EGFR is a transmembrane tyrosine kinase receptor of the erbB-family that is normally expressed at low levels on the surface of most normal cells. EGFR is over expressed in head and neck tumors. Over expression of EGFR has been associated with a more aggressive clinical behavior, resistance to treatment and a poor prognosis. Studies have shown EGFR over expression as an independent prognostic marker of survival in betel quid chewers and a component of a prognostically significant molecular profile. Signal transduction from activated transmembrane receptors like EGFR depends on a variety of downstream mediators that are frequently altered in various cancer types.

Activation of the EGFR results in the initiation of a diverse array of cellular pathway. In response to toxic environmental stimuli, such as ultraviolet irradiation, or to receptor occupation by EGF, the EGFR forms homo- or heterodimers with other family members [24].

Each dimeric receptor complex initiates a distinct signaling pathway by recruiting different Src homology 2 (SH2) -containing effecter proteins. Dimerization results in autophosphorylation initiating a downstream cascade culminating in cellular responses such as cell proliferation or apoptosis. The activated EGF-R dimer complexes with the adaptor protein, Grb, coupled to the guanine nucleotide releasing factor, SOS. The Grb-SOS complex can either bind directly to phosphotyrosine sites in the receptor or indirectly through Shc. These protein interactions bring SOS in close proximity to ras, allowing for ras activation. This subsequently activates the ERK and JNK signalling pathways that, in turn, activate transcription factors, such as c-fos, AP-1, and Elk-1 that promote gene expression and contribute to cell proliferation [25].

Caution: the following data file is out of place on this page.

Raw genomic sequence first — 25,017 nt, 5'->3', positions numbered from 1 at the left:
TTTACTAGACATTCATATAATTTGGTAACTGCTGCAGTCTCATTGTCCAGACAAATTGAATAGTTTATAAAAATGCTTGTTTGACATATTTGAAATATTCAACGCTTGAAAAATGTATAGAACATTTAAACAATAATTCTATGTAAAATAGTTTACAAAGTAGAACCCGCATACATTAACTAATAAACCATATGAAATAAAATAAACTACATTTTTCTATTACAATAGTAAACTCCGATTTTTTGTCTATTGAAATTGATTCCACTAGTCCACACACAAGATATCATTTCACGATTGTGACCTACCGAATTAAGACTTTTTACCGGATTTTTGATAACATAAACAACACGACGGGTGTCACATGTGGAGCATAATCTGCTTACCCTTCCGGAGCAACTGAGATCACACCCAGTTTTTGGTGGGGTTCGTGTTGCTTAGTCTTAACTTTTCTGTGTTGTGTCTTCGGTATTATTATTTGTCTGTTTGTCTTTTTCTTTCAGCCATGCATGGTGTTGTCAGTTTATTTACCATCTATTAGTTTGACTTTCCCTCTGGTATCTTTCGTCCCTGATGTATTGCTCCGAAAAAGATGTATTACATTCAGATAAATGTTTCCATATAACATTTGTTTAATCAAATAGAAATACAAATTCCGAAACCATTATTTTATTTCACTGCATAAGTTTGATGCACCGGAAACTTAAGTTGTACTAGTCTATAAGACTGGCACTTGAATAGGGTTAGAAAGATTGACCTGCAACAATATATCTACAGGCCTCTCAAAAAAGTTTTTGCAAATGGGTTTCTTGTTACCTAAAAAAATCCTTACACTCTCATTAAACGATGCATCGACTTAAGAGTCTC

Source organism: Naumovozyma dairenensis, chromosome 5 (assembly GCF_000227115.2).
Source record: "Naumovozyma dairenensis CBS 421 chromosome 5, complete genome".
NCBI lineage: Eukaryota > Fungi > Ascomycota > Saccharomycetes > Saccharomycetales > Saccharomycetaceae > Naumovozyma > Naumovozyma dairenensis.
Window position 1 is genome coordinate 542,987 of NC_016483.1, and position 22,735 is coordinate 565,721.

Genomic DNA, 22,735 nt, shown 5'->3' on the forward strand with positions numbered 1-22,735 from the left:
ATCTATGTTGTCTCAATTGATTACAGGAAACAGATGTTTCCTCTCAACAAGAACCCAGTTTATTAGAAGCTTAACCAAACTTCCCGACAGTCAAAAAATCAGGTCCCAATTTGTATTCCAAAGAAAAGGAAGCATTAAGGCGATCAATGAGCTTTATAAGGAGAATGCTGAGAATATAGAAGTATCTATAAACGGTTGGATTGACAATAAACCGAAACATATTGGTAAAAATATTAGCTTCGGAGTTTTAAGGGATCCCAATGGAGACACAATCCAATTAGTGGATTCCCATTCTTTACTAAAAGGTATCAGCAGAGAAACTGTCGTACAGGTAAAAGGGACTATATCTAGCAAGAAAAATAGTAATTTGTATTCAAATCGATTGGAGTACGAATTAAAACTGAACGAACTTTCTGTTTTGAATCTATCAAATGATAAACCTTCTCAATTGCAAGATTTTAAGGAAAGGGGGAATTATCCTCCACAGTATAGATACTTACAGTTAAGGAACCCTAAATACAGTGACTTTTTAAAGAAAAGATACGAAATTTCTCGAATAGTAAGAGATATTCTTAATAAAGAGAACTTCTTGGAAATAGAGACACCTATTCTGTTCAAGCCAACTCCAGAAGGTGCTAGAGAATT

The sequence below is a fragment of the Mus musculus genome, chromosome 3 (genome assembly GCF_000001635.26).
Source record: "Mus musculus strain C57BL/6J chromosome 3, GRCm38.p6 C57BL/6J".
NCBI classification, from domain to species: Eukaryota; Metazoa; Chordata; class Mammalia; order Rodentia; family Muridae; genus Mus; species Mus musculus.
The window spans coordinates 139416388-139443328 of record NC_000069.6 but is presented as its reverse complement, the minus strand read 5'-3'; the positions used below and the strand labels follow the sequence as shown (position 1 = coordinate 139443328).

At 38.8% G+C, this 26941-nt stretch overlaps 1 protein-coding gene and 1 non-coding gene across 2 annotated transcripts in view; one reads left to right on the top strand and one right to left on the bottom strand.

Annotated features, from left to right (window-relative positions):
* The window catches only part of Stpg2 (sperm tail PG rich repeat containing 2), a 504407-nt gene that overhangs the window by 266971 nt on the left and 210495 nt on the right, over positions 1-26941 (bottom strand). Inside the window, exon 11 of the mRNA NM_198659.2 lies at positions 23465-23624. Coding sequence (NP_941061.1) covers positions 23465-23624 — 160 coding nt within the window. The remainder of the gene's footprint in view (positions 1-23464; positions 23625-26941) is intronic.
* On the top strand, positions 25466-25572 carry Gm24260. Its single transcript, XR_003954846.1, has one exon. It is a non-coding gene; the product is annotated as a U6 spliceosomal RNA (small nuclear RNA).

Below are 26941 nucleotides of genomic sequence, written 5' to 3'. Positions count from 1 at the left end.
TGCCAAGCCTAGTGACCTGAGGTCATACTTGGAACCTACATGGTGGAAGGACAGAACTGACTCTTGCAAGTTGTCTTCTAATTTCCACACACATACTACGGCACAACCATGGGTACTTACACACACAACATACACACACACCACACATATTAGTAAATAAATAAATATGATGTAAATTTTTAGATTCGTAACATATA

Alcohol and smoking also increase the EGFR expression. The role of EGFR in the development of premalignant tissue changes which are probably influenced by chronic toxic irritation. EGFR2 (Her 2/New) can also be used as a marker in distinguishing normal oral mucosa (NOM)/epithelia l dysplasia (ED) from OSCC. The significant increase of Her 2 makes it a valuable marker for OSCC. Not only EGFR gene’s amplification is responsible for squamous cell carcinoma of the head and neck but also the increased EGF binding capacity [26]. EGFR also indirectly helps in tumor formation. EGFR directly interacts with b- catenin which is an E- cadherin- mediated cell adhesion molecule. This interaction includes tyrosine phosphorylation of b- catenin which causes dysfunction of the E- cadherin- mediated cell adhesion in cancer, resulting in increased cell motility, invasion and metastasis [27].

In our study personal habit of patients have not shown any significance with EGFR expression. In carcinoma group, correlation coefficient for personal habit status of the patient was -0.031 and p=0.755. It has been found that individuals of all the three groups expressed EGFR. However the intensity is higher in cancer patients compare to normal subjects. This difference is statistically significant (p=0.000). Few other studies also showed relationships between the above mentioned etiological factors and development of HNSCC and its prognosis [27- 36]. However, further studies are necessary to clarify the role of these factors in modulating the EGFR expression and its function.

Competing interests

The author(s) declare that they have no competing interests.

Funding

The SRF of Dr. Vineeta Srivastava was supported by Indian Council of Medical Research

Acknowledgement

None

Ethical Considerations

Authors declare that the present study was approved by the Institute Ethics Committee.

Abbreviations

Head and Neck Squalors cell Carcinoma (HNSCC), epidermal growth factor receptor (EGFR), Head and neck cancer (H&N cancer), Oral Squalors cell carcinoma (OSCC)